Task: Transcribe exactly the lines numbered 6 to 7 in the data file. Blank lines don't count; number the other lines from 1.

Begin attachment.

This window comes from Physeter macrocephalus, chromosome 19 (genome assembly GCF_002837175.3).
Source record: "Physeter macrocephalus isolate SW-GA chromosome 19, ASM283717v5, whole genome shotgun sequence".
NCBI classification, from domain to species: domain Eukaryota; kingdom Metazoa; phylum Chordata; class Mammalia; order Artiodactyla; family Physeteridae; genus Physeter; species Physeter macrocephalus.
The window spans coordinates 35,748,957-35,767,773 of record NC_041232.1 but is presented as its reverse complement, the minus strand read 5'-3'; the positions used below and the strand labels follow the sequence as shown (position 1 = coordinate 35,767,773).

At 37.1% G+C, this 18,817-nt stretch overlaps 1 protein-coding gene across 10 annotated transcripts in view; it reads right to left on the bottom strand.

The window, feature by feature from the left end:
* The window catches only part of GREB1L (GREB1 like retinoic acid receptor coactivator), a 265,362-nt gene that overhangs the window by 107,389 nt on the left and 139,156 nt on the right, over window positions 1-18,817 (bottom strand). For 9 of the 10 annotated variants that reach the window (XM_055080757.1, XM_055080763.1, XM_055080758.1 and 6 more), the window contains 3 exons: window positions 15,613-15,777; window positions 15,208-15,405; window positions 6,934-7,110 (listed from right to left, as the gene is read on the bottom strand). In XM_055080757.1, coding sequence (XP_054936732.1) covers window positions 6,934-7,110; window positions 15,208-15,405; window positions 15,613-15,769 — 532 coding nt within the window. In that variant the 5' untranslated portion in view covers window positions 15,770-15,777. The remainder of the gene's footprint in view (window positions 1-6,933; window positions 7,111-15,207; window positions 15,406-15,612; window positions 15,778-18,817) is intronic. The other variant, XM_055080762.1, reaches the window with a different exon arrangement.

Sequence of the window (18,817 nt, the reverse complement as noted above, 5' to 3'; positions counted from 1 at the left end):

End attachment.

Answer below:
The window, feature by feature from the left end:
* The window catches only part of GREB1L (GREB1 like retinoic acid receptor coactivator), a 265,362-nt gene that overhangs the window by 107,389 nt on the left and 139,156 nt on the right, over window positions 1-18,817 (bottom strand). For 9 of the 10 annotated variants that reach the window (XM_055080757.1, XM_055080763.1, XM_055080758.1 and 6 more), the window contains 3 exons: window positions 15,613-15,777; window positions 15,208-15,405; window positions 6,934-7,110 (listed from right to left, as the gene is read on the bottom strand). In XM_055080757.1, coding sequence (XP_054936732.1) covers window positions 6,934-7,110; window positions 15,208-15,405; window positions 15,613-15,769 — 532 coding nt within the window. In that variant the 5' untranslated portion in view covers window positions 15,770-15,777. The remainder of the gene's footprint in view (window positions 1-6,933; window positions 7,111-15,207; window positions 15,406-15,612; window positions 15,778-18,817) is intronic. The other variant, XM_055080762.1, reaches the window with a different exon arrangement.